Does every bank need a holding company?
That’s the question Bank of the Ozarks chairman, CEO, and founder George Gleason posed to corporate finance general counsel and corporate secretary Helen Brown in December 2016. Almost every bank has a holding company, but in some ways such organizations are anachronistic holdovers from the 1980s and 1990s. Then, banks interested in growing across state lines used holding companies to comply with certain federal banking restrictions. Today, however, bits of legislation such as the Dodd-Frank Act and the Basel III capital rules have reduced the need for bank holding companies. Although rules and regulations are still strict, it’s now easier for banks to expand into new territories. Simply put, banking laws have changed, but the widely accepted holding-company structure has remained largely in place. Why?
That’s the question Gleason asked Brown to examine. And, when she discovered that Bank of the Ozarks ran all operations through its bank subsidiary, she developed a detailed roadmap outlining the process to merge its bank holding company into its bank. When Brown completed the process, on June 26, 2017, Bank of the Ozarks became the first publicly traded financial institution to shed its holding company, thereby reducing costs, improving efficiency, and eliminating duplicative regulatory administration. Here’s a step-by-step look at how she did it.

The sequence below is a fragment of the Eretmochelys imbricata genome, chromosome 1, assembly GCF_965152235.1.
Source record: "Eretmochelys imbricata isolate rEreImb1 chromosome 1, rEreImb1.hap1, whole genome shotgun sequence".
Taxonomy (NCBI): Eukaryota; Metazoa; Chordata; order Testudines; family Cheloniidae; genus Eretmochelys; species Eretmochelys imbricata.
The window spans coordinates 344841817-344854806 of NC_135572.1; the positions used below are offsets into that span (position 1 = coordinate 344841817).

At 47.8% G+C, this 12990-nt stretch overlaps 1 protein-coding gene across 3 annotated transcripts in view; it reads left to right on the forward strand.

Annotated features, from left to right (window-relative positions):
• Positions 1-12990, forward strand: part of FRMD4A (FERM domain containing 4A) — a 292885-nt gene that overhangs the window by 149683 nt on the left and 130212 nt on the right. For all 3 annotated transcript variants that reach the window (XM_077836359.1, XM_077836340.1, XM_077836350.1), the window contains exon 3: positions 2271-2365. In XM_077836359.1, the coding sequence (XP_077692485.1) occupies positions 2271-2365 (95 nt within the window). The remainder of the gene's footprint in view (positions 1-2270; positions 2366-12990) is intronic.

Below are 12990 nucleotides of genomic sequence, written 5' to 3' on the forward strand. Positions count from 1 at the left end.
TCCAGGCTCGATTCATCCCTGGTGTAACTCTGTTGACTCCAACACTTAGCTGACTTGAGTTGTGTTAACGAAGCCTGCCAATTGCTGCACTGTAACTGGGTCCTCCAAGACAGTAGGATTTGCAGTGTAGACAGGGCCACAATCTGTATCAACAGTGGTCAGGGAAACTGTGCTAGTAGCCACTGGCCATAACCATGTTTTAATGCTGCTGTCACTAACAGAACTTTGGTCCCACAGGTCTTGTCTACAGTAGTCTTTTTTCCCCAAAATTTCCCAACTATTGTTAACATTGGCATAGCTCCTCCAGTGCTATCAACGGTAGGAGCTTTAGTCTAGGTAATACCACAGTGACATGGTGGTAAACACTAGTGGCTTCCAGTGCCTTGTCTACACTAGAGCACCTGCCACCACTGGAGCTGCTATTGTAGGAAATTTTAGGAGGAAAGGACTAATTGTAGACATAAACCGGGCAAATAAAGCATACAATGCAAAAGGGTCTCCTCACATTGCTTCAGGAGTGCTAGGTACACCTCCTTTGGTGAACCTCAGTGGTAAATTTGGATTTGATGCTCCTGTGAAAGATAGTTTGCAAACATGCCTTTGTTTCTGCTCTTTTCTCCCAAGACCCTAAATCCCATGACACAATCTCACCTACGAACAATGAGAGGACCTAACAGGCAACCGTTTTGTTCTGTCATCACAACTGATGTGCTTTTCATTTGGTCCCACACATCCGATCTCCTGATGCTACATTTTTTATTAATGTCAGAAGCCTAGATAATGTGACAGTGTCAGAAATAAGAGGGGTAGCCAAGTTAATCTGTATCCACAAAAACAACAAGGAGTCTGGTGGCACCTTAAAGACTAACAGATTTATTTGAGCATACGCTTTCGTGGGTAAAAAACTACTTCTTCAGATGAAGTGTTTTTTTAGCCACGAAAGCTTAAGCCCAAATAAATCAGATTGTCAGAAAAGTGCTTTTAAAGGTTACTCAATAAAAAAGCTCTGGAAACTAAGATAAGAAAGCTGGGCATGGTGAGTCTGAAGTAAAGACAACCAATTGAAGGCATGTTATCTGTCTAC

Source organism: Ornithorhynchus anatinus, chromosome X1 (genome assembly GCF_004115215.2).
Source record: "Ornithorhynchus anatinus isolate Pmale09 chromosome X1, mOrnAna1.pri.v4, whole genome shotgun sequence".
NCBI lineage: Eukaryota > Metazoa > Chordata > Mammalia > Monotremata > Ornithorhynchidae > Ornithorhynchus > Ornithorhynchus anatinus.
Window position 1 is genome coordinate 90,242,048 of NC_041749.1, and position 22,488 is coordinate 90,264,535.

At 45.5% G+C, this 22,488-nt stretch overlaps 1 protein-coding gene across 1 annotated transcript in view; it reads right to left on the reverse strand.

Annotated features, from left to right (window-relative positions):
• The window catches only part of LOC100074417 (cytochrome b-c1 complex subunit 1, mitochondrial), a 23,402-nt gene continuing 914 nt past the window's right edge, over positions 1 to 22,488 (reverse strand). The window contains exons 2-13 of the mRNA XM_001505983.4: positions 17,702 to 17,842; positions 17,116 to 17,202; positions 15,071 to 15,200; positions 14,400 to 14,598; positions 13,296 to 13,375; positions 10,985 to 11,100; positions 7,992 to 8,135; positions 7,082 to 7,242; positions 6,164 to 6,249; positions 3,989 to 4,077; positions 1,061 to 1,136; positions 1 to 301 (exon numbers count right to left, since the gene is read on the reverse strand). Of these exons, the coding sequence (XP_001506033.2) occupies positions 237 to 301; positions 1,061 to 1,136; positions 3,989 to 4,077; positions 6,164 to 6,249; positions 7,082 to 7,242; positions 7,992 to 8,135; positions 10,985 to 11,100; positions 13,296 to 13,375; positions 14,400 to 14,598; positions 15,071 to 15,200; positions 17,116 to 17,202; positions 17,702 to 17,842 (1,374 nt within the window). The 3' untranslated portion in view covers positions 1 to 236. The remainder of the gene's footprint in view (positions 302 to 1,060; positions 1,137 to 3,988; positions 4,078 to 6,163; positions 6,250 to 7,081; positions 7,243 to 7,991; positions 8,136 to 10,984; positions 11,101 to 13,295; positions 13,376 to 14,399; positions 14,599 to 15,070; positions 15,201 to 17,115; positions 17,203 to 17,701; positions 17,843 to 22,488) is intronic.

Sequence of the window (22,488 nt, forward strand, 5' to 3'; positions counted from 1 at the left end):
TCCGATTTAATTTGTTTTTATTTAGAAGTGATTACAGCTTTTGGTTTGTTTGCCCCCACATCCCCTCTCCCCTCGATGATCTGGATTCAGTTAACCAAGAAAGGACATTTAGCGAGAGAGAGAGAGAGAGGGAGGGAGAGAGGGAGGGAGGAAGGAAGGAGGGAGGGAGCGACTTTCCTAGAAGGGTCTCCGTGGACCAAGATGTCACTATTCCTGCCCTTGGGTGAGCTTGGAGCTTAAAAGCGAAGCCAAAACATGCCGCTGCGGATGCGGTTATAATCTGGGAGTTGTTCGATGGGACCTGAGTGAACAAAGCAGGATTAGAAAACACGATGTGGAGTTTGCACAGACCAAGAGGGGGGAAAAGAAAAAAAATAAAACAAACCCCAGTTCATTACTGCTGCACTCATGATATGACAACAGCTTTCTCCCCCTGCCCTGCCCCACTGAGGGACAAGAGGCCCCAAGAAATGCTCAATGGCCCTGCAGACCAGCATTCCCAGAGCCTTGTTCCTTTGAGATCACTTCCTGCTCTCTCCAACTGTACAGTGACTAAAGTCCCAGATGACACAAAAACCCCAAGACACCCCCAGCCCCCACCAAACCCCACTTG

1) Find Out Whether It’s Possible
Brown may have been the perfect person to answer her CEO’s question. She joined Bank of the Ozarks in 2013, after more than a decade at Bass, Berry & Sims, where she had been an equity partner since 2011. She had spent most of her time at the Memphis firm handling sophisticated transactions and helping public companies raise capital. Now, Brown advises Bank of the Ozarks’ board of directors on strategic matters, capital-raising initiatives, and corporate governance. The bank has completed fifteen mergers since 2010, six under Brown’s leadership. When Gleason asked her if Bank of the Ozarks could shed its holding company, she knew the state and federal regulations, she knew the bank’s growth plan, and she knew the ins and outs of corporate structure, and her immediate assumption was that the answer would be no.
But, the more she researched, the more motivation she found to press on. “We weren’t using our holding company, and we saw no reason to keep it,” she says. “Doing so simply maintains a status quo, while a change could bring more value to our shareholders.”
Bank of the Ozarks has grown from approximately $4.8 billion in assets in 2013 to nearly $21 billion today. That success has come as leaders and board members have worked to minimize costs and maintain low-efficiency ratios in an era of growing regulation. When Brown realized shedding the holding company would help the bank continue to achieve these goals, she started to examine state and federal laws to chart a path forward.
2) Outline the Benefits
Brown’s initial research phase uncovered several benefits associated with dropping the holding company. For example, the holding company was regulated by the Federal Reserve Bank, but the bank itself, as a nonmember state bank, was beholden to the FDIC and the Arkansas State Bank Department. “Bank of the Ozarks and its holding company were getting two examinations, and that meant that our employees were repeating a lot of activities,” Brown explains. “There are small cost savings associated with the move, but the real value comes as we free up our employees’ time and allow them to work on more value-added activities.”